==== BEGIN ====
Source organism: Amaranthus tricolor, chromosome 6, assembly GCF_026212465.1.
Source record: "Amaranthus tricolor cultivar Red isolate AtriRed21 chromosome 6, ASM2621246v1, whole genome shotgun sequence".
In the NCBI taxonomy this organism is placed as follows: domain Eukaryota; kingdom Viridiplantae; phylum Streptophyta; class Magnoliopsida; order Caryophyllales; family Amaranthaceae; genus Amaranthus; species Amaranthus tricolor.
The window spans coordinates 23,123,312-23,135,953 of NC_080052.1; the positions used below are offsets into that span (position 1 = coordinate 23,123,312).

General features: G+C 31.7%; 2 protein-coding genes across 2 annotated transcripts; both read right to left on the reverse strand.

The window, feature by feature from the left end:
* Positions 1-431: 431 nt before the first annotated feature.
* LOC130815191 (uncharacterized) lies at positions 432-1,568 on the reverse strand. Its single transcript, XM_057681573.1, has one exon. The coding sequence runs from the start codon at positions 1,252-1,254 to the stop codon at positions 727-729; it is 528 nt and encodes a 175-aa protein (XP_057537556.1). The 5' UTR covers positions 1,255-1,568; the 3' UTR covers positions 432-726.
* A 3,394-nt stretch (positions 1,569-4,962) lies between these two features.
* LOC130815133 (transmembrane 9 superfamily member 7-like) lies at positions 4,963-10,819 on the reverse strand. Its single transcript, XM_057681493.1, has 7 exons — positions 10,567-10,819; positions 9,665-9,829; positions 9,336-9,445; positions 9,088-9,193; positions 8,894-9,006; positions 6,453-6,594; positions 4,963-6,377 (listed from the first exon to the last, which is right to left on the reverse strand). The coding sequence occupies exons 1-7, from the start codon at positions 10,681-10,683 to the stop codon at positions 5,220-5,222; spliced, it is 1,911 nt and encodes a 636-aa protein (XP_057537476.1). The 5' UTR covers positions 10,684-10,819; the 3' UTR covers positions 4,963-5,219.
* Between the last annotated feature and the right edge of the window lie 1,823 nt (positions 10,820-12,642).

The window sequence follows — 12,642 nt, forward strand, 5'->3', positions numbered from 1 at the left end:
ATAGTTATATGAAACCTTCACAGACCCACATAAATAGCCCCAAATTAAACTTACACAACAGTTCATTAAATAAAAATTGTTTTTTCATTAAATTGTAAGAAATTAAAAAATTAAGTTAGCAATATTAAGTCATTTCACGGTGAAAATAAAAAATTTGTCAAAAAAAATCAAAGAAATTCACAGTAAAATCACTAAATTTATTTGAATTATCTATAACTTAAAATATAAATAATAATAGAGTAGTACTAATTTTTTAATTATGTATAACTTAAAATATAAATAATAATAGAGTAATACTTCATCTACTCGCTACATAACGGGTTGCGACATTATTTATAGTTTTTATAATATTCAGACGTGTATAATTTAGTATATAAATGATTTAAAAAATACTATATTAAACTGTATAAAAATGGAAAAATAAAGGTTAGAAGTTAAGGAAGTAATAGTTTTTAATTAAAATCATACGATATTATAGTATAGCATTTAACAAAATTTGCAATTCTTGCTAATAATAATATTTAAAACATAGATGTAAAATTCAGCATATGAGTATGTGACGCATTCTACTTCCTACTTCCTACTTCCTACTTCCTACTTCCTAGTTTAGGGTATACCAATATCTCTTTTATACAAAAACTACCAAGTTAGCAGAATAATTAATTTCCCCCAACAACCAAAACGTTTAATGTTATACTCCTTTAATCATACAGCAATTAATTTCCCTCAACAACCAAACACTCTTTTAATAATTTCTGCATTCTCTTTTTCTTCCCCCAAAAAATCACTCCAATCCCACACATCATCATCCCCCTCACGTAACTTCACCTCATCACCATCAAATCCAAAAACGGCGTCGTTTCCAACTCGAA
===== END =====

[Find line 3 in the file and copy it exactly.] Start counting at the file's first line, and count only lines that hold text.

In the NCBI taxonomy this organism is placed as follows: domain Eukaryota; kingdom Viridiplantae; phylum Streptophyta; class Magnoliopsida; order Caryophyllales; family Amaranthaceae; genus Amaranthus; species Amaranthus tricolor.